“We do not comment on the religious beliefs of show participants,” a spokesperson for parent company Warner Brothers Discovery told JTA. Requests for comment to Critical Content, the show’s production company, were not returned.

Georgetown has an actual synagogue: Congregation Havurah Shalom, which follows Reform practices but does not affiliate with any movement. Its co-president, Ellen Silverman, told JTA that Dade is a “lovely person,” but added, “We do not recognize the Messianic congregation as Jewish as they believe in Jesus and Jews do not.”

At the same time, Silverman added, “Rabbi means teacher and Jonathan is a teacher for his congregation.”

Whether and how Dade planned to infuse his Messianic ministry into his “Survive the Raft” appearance may never be known: He (spoiler alert) doesn’t stay on the show long enough for anyone else to drill into his faith. He has an on-camera seizure midway through the first episode and is airlifted to a hospital in Panama. At the end of the episode, the show’s host informs the rest of the cast that Dade won’t be returning to the raft.

The post ​​New Discovery/Max reality show ‘Survive the Raft’ features a Messianic ‘rabbi’ who says ‘I’m Jewish, too’ appeared first on Jewish Telegraphic Agency.

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Will Hostage-Taking Journalist Abdallah Aljamal Be Added to CPJ ‘Casualty’ List?

The Al Jazeera Media Network logo is seen on its headquarters building in Doha, Qatar, June 8, 2017. Photo: REUTERS/Naseem Zeitoon

One day after Israeli security forces rescued four Israeli hostages from their Gazan captivity, both the IDF and the Shin Bet (Israel’s internal security agency) confirmed that three of the hostages had been held captive in the family home of Abdallah Aljamal.

Aljamal, who was killed during the raid that freed the hostages, had previously served as a spokesman for the Hamas-run Gaza Labor Ministry and, as a journalist, had contributed to Al Jazeera, and served as a correspondent for The Palestine Chronicle.

His last article was published by the Chronicle one day before the Israeli rescue operation.

Abdullah Al-Jamal was not a “freelance contributor” for the Palestine Chronicle. As the outlet itself has repeatedly stated, he was in fact its “correspondent in Gaza.”

They clearly changed the bio to try and avoid legal repercussions

— Eitan Fischberger (@EFischberger) June 10, 2024

With Abdallah Aljamal’s death as part of the ongoing war between Israel and Hamas, it begs the question whether he will be added to the running list of “journalist casualties in the Israel-Gaza war” compiled by the Committee to Protect Journalists (CPJ).

Since the start of the war, the CPJ’s list of journalist casualties has been used by a variety of news outlets, activists, pundits, and politicians to highlight the seemingly disproportionate number of Gaza-based journalists killed during Israel’s counter-terrorism campaign, and to question whether Israel is purposefully targeting reporters and other media workers.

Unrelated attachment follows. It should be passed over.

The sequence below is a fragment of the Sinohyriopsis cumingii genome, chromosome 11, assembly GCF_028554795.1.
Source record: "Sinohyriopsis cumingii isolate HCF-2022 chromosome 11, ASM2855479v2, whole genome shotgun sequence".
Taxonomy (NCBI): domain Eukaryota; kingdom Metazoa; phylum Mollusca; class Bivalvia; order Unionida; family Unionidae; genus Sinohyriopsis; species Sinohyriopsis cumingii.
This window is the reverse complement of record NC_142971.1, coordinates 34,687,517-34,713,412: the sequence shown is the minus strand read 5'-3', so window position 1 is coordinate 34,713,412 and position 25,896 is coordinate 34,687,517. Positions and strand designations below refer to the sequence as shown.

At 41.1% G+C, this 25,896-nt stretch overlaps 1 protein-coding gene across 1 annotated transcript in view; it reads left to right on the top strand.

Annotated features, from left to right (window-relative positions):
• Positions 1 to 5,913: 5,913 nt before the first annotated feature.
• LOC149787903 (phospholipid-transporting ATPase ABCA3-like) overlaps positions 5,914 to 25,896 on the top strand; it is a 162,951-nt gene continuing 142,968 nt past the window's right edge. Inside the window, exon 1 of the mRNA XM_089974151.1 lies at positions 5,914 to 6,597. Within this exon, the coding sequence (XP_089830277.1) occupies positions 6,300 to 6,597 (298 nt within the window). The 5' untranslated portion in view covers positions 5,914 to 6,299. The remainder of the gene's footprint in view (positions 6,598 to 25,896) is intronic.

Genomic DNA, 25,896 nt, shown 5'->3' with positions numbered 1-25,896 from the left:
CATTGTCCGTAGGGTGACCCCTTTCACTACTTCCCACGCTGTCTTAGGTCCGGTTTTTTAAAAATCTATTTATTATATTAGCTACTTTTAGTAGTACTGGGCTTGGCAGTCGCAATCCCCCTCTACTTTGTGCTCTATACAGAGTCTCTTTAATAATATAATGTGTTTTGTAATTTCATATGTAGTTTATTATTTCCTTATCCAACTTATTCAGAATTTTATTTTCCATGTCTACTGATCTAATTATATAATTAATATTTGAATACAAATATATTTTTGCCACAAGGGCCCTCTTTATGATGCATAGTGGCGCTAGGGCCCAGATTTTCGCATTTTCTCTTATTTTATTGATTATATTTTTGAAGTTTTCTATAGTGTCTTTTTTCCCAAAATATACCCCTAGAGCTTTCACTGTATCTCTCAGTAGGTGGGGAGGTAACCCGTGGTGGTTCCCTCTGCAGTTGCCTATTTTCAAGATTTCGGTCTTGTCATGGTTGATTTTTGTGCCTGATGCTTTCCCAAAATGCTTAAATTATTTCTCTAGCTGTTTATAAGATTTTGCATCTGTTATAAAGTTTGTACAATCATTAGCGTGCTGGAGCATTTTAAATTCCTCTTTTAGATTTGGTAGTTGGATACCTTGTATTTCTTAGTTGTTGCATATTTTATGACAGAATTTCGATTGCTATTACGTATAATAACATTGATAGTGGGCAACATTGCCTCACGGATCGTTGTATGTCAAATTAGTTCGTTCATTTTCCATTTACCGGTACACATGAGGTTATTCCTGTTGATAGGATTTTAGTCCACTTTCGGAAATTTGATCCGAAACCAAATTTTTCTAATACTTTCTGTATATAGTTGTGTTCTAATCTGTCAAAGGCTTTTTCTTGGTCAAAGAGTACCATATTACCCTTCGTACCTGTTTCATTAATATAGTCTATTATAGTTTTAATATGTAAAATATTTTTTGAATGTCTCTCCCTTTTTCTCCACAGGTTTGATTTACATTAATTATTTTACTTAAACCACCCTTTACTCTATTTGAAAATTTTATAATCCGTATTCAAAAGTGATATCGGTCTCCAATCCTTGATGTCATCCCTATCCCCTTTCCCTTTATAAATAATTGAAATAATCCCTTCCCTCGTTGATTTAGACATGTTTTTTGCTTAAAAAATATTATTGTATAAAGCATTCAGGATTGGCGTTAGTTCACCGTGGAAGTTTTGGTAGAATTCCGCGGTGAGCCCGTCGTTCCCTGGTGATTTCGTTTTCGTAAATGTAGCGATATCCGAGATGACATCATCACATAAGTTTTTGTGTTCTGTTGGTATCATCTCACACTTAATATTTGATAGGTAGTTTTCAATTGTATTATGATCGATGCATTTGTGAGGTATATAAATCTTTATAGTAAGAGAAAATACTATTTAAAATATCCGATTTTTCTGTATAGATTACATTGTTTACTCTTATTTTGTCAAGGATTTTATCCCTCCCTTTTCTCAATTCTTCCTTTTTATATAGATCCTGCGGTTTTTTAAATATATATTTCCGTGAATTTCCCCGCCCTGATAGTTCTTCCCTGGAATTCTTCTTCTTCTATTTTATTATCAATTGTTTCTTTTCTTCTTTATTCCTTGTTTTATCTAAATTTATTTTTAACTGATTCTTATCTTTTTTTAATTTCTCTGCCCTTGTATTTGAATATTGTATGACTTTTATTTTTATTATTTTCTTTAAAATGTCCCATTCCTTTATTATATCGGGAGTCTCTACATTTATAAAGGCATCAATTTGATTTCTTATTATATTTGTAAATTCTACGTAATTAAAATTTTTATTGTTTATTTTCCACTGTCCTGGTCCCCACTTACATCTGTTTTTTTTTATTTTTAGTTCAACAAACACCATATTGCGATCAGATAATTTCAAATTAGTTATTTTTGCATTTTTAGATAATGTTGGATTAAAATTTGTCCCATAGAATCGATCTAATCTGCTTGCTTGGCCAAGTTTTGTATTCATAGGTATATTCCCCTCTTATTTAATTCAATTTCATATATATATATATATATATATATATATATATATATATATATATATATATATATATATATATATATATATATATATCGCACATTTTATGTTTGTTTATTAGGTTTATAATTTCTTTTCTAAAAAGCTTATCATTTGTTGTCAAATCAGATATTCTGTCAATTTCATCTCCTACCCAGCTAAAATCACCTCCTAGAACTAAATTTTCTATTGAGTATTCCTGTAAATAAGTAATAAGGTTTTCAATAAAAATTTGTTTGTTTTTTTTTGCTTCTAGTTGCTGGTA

However, as noted earlier by HonestReporting, a significant number of the journalists who appear on the CPJ’s list were in some way affiliated with Hamas and other anti-Israel terror organizations.

As of this writing (June 10, 2024), close to 50% of the 103 Palestinian journalists listed by the CPJ either worked for news outlets affiliated with terror organizations, or were active members in these organizations themselves.

While he was working as a so-called “journalist,” Abdallah Aljamal also held hostages captive for Hamas.

Shockingly, his death qualifies him for the Committee to Protect Journalists’ (@pressfreedom) list of media workers killed in the conflict.

— HonestReporting (@HonestReporting) June 9, 2024

If Abdallah Aljamal is added to the CPJ’s list, this will only highlight the problematic nature of the list by including terrorists and kidnappers among the ranks of killed Palestinian media workers, and will serve to further debunk the libel that Israel is targeting journalists in order to stifle their reporting capabilities.

If Aljamal is not included on the CPJ’s list of killed Gaza-based journalists, it will ultimately need to be asked what separates him from the likes of Hamza Al Dahdouh, Mustafa Thuraya, and Mohammad Jarghoun — all three of whom are accused of being active members of terrorist organizations and who appear on the list.

In either case, the mere possibility that Abdallah Aljamal, a Hamas member who helped hold three Israeli civilians hostage, will be added to the CPJ’s list of killed journalists is a cold reminder of the interaction between terrorism and civilian life in Gaza, the influence that Hamas has over the media in Gaza, and the untrustworthiness of outlets that turn a blind eye to these salient factors.